I submit that an individual who breaks a law that conscience tells him is unjust, and who willingly accepts the penalty of imprisonment in order to arouse the conscience of the community over its injustice, is in reality expressing the highest respect for the law.
In jail a man has no personality. He is a minor disposal problem and a few entries on reports. Nobody cares who loves or hates him, what he looks like, what he did with his life. Nobody reacts to him unless he gives trouble. Nobody abuses him. All that is asked of him is that he go quietly to the right cell and remain quiet when he gets there. There is nothing to fight against, nothing to be mad at. The jailers are quiet men without animosity or sadism.
A man will be imprisoned in a room with a door that's unlocked and opens inwards, as long as it does not occur to him to pull rather than push.
History is full of people who went to prison or were burned at the stake for proclaiming their ideas. Society has always defended itself.
It is hard, but it is excellent, to find the right knowledge of when correction is necessary and when grace doth most avail.
Law is merely the expression of the will of the strongest for the time being, and therefore laws have no fixity, but shift from generation to generation.
There are few better measures of the concern a society has for its individual members and its own well being than the way it handles criminals.
Intellectual despair results in neither weakness nor dreams, but in violence. It is only a matter of knowing how to give vent to one's rage; whether one only wants to wander like madmen around prisons, or whether one wants to overturn them.
Fast closed with double grills And triple gates–the cell To wicked souls is hell; But to a mind that's innocent 'Tis only iron, wood and stone.
Money will determine whether the accused goes to prison or walks out of the courtroom a free man.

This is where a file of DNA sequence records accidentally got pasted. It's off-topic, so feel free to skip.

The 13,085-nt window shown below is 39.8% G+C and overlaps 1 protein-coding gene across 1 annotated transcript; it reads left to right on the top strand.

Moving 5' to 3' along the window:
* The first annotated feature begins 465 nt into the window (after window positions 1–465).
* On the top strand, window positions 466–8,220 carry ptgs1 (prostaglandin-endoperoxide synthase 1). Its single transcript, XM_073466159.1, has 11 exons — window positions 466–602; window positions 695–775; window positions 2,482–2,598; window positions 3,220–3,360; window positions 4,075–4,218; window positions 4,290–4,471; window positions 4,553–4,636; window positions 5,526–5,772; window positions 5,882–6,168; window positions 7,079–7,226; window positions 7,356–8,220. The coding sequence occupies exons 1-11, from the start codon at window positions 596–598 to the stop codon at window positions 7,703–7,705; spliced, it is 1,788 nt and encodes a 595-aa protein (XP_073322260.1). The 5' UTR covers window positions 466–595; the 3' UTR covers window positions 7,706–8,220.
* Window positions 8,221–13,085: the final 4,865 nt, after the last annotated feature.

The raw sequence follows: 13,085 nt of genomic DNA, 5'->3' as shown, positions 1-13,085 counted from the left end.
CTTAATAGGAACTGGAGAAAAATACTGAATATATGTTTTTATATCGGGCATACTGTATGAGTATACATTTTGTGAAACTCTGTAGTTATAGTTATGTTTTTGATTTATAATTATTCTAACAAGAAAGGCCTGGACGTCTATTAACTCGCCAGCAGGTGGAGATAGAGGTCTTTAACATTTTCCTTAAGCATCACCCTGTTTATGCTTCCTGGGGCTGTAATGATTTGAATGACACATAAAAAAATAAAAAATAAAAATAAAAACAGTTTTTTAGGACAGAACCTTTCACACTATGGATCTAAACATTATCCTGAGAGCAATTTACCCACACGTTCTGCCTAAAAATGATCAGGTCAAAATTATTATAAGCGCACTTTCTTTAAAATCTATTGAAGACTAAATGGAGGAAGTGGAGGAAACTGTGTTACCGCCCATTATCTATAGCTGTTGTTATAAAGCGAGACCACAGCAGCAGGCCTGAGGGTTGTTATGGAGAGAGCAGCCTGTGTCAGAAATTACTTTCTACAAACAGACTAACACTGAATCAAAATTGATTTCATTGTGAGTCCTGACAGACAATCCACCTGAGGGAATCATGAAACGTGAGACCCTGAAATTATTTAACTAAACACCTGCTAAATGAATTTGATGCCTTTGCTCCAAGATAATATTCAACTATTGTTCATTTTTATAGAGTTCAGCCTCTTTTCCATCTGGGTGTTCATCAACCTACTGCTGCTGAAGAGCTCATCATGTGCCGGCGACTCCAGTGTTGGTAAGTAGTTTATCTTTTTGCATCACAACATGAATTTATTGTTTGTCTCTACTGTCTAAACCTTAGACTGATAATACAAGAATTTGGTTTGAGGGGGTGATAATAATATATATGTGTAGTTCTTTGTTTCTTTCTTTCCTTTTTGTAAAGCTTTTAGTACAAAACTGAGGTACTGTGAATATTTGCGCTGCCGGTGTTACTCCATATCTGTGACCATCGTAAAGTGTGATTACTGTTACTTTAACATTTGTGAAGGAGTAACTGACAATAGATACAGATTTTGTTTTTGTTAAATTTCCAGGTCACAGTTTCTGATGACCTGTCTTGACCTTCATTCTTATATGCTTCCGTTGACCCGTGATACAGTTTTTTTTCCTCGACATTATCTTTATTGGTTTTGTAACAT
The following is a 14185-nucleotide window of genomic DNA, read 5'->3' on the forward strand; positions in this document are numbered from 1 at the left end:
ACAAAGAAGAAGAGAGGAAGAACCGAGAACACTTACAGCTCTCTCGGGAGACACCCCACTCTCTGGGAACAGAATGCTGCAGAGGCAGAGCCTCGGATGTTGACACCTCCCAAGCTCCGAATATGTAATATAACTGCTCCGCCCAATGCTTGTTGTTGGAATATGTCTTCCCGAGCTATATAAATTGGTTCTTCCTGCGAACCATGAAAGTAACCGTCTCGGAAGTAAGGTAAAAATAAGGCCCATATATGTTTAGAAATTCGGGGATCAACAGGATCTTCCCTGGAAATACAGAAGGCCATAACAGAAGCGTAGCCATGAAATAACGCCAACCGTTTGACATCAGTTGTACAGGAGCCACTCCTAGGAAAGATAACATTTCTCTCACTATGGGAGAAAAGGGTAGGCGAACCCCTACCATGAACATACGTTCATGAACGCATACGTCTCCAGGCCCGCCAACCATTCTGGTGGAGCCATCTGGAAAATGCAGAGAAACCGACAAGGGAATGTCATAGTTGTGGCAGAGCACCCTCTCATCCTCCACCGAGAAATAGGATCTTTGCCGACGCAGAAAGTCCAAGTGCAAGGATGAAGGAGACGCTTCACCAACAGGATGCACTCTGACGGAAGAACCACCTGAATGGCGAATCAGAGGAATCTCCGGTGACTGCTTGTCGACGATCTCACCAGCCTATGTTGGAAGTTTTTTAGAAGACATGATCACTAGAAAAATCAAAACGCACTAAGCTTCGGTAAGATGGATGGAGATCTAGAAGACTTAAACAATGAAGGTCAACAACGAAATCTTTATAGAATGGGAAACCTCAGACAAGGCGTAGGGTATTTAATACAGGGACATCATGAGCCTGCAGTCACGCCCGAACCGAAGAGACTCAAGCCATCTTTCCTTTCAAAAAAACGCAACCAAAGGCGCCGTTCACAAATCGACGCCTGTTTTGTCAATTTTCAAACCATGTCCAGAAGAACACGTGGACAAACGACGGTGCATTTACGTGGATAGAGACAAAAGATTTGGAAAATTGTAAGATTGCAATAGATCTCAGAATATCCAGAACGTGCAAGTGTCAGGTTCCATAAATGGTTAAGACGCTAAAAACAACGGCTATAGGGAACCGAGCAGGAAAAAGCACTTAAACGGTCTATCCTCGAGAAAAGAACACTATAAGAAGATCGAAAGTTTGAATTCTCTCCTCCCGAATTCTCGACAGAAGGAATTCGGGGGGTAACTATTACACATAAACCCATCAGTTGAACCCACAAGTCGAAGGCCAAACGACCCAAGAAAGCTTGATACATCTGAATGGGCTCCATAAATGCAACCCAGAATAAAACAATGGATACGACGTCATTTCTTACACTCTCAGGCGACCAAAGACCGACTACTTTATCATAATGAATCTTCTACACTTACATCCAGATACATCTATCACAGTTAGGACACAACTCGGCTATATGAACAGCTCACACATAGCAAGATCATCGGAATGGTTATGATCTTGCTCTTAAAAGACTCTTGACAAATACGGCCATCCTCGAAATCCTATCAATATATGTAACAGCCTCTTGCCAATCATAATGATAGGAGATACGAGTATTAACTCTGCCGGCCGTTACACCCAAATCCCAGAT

The perfection of a thing consists in its essence; there are perfect criminals, as there are men of perfect probity.
Overlook our deeds, since you know that crime was absent from our inclination.
He was a first-time nonviolent possible offender, ... And under the mandatory minimums, he was put in prison for 15 years. Not only does the punishment not fit the crime, but the mandatory minimums don't give judges any discretion to look at the background of the case, to read into the specifics of the case. I don't know a judge who really is in favor of the mandatory minimums.
We have initiated programs for re-entry offenders, since some 500,000 to 600,000 offenders will come out of prison each year for the next three or four years. We want to have positive alternatives when they come back to the community.
One should respect public opinion insofar as is necessary to avoid starvation and keep out of prison, but anything that goes beyond this is voluntary submission to an unnecessary tyranny.
There's no greater threat to our independence, to our cherished freedoms and personal liberties than the continual, relentless injection of these insidious poisons into our system. We must decide whether we cherish independence from drugs, without which there is no freedom.
I have been studying how I may compare this prison where I live unto the world; Shut up in the prison of their own consciences.